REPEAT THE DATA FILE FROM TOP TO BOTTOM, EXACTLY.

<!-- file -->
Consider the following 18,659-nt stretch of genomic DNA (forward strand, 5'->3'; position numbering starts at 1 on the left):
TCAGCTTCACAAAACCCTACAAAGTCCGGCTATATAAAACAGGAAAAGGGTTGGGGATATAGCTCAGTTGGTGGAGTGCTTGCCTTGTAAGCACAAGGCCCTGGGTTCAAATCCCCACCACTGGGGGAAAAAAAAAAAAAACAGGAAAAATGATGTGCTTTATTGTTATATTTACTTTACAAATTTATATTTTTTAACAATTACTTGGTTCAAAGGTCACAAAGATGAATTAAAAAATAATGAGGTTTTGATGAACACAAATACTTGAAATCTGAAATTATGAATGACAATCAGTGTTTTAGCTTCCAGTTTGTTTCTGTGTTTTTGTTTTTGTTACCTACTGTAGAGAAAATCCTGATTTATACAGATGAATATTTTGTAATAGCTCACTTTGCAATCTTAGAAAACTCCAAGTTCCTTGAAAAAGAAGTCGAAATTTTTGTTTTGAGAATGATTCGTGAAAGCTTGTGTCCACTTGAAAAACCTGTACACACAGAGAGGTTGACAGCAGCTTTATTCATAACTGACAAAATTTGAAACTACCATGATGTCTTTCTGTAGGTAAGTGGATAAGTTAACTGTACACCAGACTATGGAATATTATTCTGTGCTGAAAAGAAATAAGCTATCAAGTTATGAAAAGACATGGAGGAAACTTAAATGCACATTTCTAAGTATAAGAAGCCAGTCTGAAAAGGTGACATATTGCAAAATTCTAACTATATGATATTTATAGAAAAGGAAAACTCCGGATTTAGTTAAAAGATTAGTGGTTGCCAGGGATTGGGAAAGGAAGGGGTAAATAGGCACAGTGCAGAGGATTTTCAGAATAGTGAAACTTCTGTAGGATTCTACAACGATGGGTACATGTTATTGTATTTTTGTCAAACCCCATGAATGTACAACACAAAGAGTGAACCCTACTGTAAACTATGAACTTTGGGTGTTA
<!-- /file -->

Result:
Consider the following 18,659-nt stretch of genomic DNA (forward strand, 5'->3'; position numbering starts at 1 on the left):
TCAGCTTCACAAAACCCTACAAAGTCCGGCTATATAAAACAGGAAAAGGGTTGGGGATATAGCTCAGTTGGTGGAGTGCTTGCCTTGTAAGCACAAGGCCCTGGGTTCAAATCCCCACCACTGGGGGAAAAAAAAAAAAAACAGGAAAAATGATGTGCTTTATTGTTATATTTACTTTACAAATTTATATTTTTTAACAATTACTTGGTTCAAAGGTCACAAAGATGAATTAAAAAATAATGAGGTTTTGATGAACACAAATACTTGAAATCTGAAATTATGAATGACAATCAGTGTTTTAGCTTCCAGTTTGTTTCTGTGTTTTTGTTTTTGTTACCTACTGTAGAGAAAATCCTGATTTATACAGATGAATATTTTGTAATAGCTCACTTTGCAATCTTAGAAAACTCCAAGTTCCTTGAAAAAGAAGTCGAAATTTTTGTTTTGAGAATGATTCGTGAAAGCTTGTGTCCACTTGAAAAACCTGTACACACAGAGAGGTTGACAGCAGCTTTATTCATAACTGACAAAATTTGAAACTACCATGATGTCTTTCTGTAGGTAAGTGGATAAGTTAACTGTACACCAGACTATGGAATATTATTCTGTGCTGAAAAGAAATAAGCTATCAAGTTATGAAAAGACATGGAGGAAACTTAAATGCACATTTCTAAGTATAAGAAGCCAGTCTGAAAAGGTGACATATTGCAAAATTCTAACTATATGATATTTATAGAAAAGGAAAACTCCGGATTTAGTTAAAAGATTAGTGGTTGCCAGGGATTGGGAAAGGAAGGGGTAAATAGGCACAGTGCAGAGGATTTTCAGAATAGTGAAACTTCTGTAGGATTCTACAACGATGGGTACATGTTATTGTATTTTTGTCAAACCCCATGAATGTACAACACAAAGAGTGAACCCTACTGTAAACTATGAACTTTGGGTGTTA